Project Details


The primary goal of the proposed research is to investigate the feasibility of structuring liquid oils into gels. Unsaturated oils, high in mono and polyunsaturated fats, have been shown to have cardio protective benefits. However, they lack the physical structure to make functional foods. Hence, we hope to replace heart unhealthy solid fats with gelled heart healthy oils. In order to implement this new technology into foods, we need to first understand the mechanism in which small molecules gel oil. There are a promising class of compounds which self-assemble into fibers and produce a butter-like fat without the addition of trans or saturated fats. These compounds, as in the case of ceramides and phytosterols, also have additional health benefits such as lowering cholesterol, reducing early cancer tumor growth and minimizing atherosclerosis. Most commonly, saturated and trans fatty acids are used to provide structure to lipid based food products. Although the structure they confer on products is desirable and, indeed, required in many products, both types of fatty acids have been shown to deleteriously influence human health. For example, when healthy individuals were fed diets enriched with trans- and saturated-fatty acids a reduction in the high-density-lipoprotien (HDL), the cardio-protective form of cholesterol, was observed. In addition, trans-fatty acids increase concentrations of lipoprotein A. Both the reduction in the high density lipoprotein (HDL) and elevations in lipoprotein A increase the risk of ischemic heart disease leading to increased risk of myocardial infarctions. At the same time, it is important not to generalize all saturated fatty acids as detrimental. Stearic acid does not increase low density lipoprotein (LDL) or decrease HDL; there is no adverse health effects of this fatty acid as it pertains to lipoprotein metabolism. Polyunsaturated oils (i.e., linoleic, docosahexaenoic acid (DHA), and eicosapentaenoic acid (EPA)) have beneficial health implications due to the fact that they do no elevate levels of LDL in the blood.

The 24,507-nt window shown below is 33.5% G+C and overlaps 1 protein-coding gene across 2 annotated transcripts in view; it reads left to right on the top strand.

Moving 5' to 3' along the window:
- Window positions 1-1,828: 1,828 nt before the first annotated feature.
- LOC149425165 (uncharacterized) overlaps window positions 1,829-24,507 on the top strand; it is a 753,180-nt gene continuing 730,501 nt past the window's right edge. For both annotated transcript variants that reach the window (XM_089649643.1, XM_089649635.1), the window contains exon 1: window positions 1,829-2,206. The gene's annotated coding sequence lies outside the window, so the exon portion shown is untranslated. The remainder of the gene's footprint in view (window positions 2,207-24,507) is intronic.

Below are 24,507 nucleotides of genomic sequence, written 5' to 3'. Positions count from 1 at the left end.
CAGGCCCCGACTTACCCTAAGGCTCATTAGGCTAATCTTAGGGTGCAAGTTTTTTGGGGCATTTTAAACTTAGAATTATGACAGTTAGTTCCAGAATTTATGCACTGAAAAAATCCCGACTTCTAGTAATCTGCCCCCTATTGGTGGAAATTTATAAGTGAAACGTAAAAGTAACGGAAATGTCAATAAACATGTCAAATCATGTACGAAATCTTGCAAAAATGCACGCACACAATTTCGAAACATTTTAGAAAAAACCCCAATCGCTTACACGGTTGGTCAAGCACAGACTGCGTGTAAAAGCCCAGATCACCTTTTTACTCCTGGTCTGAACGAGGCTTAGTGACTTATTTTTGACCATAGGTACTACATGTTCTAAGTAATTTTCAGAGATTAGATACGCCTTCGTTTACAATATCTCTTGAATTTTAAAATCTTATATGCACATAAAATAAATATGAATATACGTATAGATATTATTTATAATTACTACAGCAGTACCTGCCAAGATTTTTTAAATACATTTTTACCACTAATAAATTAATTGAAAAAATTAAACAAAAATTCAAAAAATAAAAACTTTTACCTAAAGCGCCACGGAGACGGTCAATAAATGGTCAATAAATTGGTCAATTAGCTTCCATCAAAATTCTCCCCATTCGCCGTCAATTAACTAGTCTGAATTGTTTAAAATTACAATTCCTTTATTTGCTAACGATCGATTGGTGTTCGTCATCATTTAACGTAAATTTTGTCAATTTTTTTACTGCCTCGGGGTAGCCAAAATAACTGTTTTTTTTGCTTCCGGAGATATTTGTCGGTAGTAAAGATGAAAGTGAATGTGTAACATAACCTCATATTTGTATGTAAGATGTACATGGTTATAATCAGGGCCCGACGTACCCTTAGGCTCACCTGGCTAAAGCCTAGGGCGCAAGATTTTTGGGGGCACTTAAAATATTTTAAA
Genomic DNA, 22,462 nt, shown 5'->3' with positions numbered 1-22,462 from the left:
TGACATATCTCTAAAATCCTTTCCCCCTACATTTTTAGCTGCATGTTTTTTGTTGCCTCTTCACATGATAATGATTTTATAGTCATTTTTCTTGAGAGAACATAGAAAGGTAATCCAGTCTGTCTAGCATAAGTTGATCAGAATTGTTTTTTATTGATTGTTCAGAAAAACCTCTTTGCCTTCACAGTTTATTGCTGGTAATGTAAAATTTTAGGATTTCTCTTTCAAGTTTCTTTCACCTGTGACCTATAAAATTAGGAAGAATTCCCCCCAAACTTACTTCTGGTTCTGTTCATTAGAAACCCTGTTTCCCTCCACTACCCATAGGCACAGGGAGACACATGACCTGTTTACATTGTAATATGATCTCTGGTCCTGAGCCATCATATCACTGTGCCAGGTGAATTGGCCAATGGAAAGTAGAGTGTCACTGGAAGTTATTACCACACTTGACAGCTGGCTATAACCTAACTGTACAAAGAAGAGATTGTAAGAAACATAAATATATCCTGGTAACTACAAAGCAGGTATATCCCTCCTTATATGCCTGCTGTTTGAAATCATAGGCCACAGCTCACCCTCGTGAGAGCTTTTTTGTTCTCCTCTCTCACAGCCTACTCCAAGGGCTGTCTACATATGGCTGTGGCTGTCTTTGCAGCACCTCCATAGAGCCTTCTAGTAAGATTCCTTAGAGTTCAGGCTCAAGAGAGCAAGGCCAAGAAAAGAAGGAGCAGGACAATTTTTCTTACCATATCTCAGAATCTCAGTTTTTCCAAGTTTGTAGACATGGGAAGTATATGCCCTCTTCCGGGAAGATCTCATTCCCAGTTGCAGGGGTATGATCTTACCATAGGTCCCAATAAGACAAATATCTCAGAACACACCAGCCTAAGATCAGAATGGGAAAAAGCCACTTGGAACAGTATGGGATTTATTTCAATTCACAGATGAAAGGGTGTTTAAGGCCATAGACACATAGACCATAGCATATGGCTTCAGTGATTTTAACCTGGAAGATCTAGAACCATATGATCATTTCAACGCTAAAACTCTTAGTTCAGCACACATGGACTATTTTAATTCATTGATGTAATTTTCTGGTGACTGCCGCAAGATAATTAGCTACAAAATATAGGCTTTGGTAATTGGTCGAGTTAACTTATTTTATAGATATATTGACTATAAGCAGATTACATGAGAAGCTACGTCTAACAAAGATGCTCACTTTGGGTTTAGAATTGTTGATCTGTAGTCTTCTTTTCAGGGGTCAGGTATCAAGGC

Effective start/end date7/1/126/30/17


  • National Institute of Food and Agriculture (National Institute of Food and Agriculture (NIFA))


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